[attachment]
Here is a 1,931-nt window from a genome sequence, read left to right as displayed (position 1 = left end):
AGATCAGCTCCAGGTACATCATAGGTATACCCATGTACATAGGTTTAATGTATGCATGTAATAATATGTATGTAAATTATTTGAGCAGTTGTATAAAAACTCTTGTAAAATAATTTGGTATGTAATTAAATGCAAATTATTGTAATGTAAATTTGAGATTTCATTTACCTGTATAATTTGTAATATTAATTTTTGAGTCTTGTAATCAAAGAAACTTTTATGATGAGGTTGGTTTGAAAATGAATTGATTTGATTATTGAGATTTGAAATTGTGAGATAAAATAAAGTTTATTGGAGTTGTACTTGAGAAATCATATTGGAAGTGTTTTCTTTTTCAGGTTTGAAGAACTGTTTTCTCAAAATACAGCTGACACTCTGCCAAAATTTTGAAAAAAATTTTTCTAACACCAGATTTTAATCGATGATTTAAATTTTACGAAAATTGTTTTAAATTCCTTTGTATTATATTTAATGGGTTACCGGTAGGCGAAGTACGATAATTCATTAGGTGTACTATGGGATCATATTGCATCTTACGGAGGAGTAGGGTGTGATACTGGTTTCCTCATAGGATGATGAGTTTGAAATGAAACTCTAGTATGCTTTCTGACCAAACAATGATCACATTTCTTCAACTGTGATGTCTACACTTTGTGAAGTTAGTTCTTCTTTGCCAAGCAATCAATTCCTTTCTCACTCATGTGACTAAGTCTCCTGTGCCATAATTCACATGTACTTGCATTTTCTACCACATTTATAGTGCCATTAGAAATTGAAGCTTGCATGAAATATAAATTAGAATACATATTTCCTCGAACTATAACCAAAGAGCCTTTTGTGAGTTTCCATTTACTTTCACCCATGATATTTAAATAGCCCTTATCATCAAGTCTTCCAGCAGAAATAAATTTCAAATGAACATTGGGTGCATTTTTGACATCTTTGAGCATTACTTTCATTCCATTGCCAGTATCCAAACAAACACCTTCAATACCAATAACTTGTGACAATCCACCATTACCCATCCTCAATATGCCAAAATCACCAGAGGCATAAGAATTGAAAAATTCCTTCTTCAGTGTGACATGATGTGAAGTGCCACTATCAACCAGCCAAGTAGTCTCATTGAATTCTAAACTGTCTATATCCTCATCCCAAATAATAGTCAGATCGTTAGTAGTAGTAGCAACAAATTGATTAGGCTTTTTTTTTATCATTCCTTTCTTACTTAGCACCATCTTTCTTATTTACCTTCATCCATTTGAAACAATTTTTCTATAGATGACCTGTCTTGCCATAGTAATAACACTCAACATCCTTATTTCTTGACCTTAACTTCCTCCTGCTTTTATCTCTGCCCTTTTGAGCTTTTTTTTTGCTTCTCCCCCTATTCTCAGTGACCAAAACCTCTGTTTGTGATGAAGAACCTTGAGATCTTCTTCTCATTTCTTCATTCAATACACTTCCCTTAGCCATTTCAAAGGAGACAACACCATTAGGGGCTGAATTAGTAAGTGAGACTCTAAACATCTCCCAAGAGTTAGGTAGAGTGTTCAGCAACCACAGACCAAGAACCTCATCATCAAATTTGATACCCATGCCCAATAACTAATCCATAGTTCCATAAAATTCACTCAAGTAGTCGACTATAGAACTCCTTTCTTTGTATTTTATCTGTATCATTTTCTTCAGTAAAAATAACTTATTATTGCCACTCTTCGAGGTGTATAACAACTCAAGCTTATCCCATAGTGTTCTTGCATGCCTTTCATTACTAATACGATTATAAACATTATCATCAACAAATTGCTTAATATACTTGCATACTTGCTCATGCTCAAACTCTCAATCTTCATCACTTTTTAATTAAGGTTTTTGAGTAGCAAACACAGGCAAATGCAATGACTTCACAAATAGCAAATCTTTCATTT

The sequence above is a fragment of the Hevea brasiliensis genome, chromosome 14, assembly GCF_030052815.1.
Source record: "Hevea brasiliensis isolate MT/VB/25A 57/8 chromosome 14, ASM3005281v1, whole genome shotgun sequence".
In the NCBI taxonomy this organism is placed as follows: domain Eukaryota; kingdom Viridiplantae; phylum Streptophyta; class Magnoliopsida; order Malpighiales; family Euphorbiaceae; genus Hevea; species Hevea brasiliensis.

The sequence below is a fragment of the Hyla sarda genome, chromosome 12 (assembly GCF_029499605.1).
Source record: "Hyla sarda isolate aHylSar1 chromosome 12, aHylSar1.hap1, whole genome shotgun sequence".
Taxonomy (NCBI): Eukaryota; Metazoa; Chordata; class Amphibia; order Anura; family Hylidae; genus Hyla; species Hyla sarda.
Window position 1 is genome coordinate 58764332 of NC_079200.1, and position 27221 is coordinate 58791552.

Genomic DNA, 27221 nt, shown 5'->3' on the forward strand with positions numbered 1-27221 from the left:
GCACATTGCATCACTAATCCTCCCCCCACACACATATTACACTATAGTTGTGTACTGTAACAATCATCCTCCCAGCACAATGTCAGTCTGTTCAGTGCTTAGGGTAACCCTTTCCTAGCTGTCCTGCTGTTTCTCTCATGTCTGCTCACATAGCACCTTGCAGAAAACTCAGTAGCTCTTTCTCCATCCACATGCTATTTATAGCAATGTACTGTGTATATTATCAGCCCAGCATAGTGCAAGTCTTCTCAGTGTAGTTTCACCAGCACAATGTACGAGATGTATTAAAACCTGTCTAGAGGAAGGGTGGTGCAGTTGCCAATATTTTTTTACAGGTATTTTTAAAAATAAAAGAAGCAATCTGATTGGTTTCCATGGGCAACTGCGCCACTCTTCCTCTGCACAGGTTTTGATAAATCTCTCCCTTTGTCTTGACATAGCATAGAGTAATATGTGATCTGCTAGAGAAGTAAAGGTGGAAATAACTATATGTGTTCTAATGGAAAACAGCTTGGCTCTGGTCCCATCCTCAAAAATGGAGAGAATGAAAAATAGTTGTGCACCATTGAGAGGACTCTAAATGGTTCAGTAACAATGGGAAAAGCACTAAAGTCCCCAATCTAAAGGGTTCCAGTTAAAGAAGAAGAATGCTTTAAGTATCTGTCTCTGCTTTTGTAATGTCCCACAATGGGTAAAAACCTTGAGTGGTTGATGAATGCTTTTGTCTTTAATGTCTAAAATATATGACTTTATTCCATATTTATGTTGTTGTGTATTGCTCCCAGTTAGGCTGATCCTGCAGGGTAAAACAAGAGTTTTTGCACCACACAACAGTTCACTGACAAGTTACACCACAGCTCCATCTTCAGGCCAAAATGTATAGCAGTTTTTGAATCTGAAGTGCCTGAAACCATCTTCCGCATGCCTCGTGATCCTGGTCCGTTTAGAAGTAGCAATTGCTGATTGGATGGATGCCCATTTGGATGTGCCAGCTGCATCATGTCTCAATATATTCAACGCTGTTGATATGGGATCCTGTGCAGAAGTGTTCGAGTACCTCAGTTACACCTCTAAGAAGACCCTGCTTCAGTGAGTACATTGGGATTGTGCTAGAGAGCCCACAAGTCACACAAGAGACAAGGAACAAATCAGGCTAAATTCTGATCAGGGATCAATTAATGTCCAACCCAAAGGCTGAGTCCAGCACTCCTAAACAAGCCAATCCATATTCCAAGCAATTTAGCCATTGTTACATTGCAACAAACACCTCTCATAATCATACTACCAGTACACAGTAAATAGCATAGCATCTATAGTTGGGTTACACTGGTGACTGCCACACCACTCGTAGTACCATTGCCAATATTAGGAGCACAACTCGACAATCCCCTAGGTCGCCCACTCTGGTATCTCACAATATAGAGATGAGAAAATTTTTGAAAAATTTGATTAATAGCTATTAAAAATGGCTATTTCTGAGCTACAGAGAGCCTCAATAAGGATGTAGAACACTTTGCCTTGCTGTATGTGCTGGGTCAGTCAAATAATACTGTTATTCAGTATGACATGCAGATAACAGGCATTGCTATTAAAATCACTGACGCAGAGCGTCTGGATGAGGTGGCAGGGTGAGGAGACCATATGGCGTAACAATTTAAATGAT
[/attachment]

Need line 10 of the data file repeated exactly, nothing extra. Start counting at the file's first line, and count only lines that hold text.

Genomic DNA, 27221 nt, shown 5'->3' on the forward strand with positions numbered 1-27221 from the left: